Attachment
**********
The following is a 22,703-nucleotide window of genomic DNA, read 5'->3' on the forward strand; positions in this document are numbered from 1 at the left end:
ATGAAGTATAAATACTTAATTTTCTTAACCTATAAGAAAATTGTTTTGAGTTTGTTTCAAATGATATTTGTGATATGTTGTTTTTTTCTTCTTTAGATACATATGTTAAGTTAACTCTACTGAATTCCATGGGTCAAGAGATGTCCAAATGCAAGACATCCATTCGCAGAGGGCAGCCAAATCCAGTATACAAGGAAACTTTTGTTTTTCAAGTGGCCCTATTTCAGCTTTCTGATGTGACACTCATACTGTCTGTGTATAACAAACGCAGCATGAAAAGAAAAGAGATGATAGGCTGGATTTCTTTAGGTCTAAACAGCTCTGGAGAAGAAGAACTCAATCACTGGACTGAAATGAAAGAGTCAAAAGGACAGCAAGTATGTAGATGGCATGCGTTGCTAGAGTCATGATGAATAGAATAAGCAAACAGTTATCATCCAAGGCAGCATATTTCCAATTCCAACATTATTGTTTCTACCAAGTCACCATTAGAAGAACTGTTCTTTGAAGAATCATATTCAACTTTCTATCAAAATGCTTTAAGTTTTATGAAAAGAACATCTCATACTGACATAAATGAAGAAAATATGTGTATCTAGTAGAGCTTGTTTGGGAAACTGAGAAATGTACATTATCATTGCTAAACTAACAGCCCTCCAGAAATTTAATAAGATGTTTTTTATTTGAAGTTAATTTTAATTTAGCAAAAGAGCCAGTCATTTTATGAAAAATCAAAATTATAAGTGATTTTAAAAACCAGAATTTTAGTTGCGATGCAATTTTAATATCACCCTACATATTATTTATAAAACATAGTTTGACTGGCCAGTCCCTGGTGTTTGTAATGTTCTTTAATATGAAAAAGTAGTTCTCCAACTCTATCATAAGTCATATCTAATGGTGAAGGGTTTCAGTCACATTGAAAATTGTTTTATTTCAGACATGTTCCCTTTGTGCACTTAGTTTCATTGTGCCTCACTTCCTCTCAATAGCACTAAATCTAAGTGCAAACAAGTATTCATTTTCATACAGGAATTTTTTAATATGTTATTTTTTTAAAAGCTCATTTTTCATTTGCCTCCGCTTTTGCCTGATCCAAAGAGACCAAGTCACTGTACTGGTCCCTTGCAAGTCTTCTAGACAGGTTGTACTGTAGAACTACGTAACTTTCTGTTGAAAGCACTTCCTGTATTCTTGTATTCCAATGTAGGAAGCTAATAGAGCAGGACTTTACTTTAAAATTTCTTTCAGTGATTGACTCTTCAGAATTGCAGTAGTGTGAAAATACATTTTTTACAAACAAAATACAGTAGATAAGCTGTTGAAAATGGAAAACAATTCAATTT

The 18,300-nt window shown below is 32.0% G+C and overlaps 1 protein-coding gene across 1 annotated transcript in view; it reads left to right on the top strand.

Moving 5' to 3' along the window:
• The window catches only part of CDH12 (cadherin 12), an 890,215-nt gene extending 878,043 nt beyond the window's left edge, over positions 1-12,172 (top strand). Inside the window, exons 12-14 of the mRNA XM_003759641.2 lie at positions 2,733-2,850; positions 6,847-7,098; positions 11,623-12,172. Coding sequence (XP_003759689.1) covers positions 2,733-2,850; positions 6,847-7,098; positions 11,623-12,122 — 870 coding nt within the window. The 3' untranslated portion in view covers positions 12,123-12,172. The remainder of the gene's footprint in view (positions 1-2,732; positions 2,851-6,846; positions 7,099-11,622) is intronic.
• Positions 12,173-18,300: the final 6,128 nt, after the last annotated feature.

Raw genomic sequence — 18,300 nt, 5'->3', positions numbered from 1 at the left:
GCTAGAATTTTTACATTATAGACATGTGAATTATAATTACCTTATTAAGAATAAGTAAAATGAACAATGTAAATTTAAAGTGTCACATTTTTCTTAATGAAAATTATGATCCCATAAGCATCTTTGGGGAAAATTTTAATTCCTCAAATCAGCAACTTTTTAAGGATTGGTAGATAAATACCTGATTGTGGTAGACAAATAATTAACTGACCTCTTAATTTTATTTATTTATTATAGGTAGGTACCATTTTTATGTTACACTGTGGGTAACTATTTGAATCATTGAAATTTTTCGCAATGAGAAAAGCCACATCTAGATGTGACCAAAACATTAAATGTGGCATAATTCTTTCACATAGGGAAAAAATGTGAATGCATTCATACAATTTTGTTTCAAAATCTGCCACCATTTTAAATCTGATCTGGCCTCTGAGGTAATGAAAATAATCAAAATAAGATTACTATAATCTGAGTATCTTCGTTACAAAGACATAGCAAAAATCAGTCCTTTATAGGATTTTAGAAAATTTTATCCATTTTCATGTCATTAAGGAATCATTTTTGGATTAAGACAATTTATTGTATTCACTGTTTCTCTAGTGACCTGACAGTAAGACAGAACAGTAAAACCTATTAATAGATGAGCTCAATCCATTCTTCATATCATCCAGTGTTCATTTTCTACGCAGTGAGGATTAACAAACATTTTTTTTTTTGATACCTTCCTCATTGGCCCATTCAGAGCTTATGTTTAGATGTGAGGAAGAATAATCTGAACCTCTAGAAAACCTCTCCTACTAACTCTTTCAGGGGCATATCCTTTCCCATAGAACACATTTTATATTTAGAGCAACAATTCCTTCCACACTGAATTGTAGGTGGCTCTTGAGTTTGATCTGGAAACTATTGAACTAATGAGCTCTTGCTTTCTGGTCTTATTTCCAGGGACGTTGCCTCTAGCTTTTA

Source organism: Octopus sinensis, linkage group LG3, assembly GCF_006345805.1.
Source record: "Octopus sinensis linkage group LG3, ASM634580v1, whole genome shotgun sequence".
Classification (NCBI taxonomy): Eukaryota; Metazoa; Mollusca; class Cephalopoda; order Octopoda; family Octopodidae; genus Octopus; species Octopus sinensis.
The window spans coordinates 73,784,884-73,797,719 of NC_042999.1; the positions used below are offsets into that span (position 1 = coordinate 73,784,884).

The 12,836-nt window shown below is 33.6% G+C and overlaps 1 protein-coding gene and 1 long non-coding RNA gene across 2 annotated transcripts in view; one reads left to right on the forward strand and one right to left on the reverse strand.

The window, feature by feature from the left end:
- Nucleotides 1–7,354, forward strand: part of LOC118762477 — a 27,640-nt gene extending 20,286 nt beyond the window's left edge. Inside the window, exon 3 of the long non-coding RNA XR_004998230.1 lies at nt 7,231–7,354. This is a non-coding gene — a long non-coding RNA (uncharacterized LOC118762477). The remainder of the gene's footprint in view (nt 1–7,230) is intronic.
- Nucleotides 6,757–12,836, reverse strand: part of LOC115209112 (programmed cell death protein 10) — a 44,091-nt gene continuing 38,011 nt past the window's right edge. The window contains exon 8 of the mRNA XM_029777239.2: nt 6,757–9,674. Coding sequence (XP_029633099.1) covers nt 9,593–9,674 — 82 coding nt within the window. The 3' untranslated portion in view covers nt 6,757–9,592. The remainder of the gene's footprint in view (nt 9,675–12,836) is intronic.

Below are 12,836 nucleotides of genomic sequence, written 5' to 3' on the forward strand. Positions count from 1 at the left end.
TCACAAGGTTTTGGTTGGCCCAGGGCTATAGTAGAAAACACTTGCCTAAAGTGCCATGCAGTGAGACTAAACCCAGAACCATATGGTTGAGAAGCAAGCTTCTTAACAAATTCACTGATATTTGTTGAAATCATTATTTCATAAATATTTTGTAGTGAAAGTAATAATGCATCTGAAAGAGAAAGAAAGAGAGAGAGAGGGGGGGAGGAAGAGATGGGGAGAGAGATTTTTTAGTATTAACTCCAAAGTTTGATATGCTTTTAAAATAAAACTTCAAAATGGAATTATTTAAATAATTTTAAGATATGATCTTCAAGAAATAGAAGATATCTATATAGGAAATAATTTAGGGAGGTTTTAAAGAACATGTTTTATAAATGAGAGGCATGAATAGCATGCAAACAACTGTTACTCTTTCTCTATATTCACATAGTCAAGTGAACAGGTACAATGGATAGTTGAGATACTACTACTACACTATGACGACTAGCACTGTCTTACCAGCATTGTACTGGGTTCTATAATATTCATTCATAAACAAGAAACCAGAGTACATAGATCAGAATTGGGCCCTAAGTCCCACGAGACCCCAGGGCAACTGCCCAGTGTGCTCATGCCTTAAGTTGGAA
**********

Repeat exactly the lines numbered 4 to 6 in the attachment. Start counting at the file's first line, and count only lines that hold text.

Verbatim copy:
Moving 5' to 3' along the window:
• The window catches only part of CDH12 (cadherin 12), an 890,215-nt gene extending 878,043 nt beyond the window's left edge, over positions 1-12,172 (top strand). Inside the window, exons 12-14 of the mRNA XM_003759641.2 lie at positions 2,733-2,850; positions 6,847-7,098; positions 11,623-12,172. Coding sequence (XP_003759689.1) covers positions 2,733-2,850; positions 6,847-7,098; positions 11,623-12,122 — 870 coding nt within the window. The 3' untranslated portion in view covers positions 12,123-12,172. The remainder of the gene's footprint in view (positions 1-2,732; positions 2,851-6,846; positions 7,099-11,622) is intronic.
• Positions 12,173-18,300: the final 6,128 nt, after the last annotated feature.